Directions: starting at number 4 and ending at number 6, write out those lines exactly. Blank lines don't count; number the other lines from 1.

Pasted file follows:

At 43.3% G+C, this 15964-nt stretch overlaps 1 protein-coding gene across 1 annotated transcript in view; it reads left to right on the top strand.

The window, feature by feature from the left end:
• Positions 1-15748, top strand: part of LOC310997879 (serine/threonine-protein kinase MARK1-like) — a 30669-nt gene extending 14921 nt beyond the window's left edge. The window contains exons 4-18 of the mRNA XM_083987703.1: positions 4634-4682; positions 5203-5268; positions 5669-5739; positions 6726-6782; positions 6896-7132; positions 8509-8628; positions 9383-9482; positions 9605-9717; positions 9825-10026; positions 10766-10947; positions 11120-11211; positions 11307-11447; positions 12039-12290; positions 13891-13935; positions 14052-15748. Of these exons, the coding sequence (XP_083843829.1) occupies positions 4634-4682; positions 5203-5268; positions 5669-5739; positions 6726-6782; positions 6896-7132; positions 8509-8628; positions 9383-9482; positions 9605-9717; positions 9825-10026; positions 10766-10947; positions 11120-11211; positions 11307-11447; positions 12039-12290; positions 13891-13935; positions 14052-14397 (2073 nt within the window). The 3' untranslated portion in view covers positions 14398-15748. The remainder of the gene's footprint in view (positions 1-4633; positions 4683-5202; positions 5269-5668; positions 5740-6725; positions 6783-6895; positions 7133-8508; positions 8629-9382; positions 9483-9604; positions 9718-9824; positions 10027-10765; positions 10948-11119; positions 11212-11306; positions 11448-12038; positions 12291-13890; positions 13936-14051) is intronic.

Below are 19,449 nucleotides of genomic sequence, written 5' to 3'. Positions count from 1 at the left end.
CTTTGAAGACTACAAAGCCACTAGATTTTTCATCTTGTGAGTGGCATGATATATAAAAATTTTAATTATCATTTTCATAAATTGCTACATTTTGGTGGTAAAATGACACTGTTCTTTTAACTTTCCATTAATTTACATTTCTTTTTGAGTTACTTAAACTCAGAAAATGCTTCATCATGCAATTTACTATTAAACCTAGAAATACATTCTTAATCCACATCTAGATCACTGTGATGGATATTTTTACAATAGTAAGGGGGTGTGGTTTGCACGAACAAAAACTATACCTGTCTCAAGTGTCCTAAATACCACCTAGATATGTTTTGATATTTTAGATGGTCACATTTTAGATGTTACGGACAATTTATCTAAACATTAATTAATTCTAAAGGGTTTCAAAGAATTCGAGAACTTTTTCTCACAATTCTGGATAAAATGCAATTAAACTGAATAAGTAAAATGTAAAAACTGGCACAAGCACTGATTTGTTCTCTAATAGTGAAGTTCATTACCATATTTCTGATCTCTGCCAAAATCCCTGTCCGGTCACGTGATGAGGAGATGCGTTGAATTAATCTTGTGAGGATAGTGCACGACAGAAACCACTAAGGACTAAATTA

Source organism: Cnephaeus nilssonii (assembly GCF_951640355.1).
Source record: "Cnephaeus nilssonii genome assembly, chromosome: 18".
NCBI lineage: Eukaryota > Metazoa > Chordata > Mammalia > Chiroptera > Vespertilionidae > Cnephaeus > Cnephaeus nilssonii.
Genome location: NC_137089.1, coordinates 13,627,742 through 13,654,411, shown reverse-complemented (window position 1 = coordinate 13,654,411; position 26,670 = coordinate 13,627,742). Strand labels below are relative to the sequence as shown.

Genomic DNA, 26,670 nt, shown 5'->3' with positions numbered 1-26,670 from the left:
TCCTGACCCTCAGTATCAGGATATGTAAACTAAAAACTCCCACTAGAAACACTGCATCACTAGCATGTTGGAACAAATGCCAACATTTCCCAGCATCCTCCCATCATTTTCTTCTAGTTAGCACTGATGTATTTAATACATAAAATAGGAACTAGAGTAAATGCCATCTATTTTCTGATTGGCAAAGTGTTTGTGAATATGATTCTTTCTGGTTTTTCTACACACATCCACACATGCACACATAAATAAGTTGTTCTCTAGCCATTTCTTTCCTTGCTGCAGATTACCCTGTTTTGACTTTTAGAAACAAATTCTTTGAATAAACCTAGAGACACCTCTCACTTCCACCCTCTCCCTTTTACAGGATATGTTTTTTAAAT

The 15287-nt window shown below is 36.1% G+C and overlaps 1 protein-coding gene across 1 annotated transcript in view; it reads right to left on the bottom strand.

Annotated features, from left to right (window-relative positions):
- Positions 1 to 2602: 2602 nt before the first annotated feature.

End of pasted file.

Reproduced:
Below are 19,449 nucleotides of genomic sequence, written 5' to 3'. Positions count from 1 at the left end.
CTTTGAAGACTACAAAGCCACTAGATTTTTCATCTTGTGAGTGGCATGATATATAAAAATTTTAATTATCATTTTCATAAATTGCTACATTTTGGTGGTAAAATGACACTGTTCTTTTAACTTTCCATTAATTTACATTTCTTTTTGAGTTACTTAAACTCAGAAAATGCTTCATCATGCAATTTACTATTAAACCTAGAAATACATTCTTAATCCACATCTAGATCACTGTGATGGATATTTTTACAATAGTAAGGGGGTGTGGTTTGCACGAACAAAAACTATACCTGTCTCAAGTGTCCTAAATACCACCTAGATATGTTTTGATATTTTAGATGGTCACATTTTAGATGTTACGGACAATTTATCTAAACATTAATTAATTCTAAAGGGTTTCAAAGAATTCGAGAACTTTTTCTCACAATTCTGGATAAAATGCAATTAAACTGAATAAGTAAAATGTAAAAACTGGCACAAGCACTGATTTGTTCTCTAATAGTGAAGTTCATTACCATATTTCTGATCTCTGCCAAAATCCCTGTCCGGTCACGTGATGAGGAGATGCGTTGAATTAATCTTGTGAGGATAGTGCACGACAGAAACCACTAAGGACTAAATTA

Source organism: Cnephaeus nilssonii (assembly GCF_951640355.1).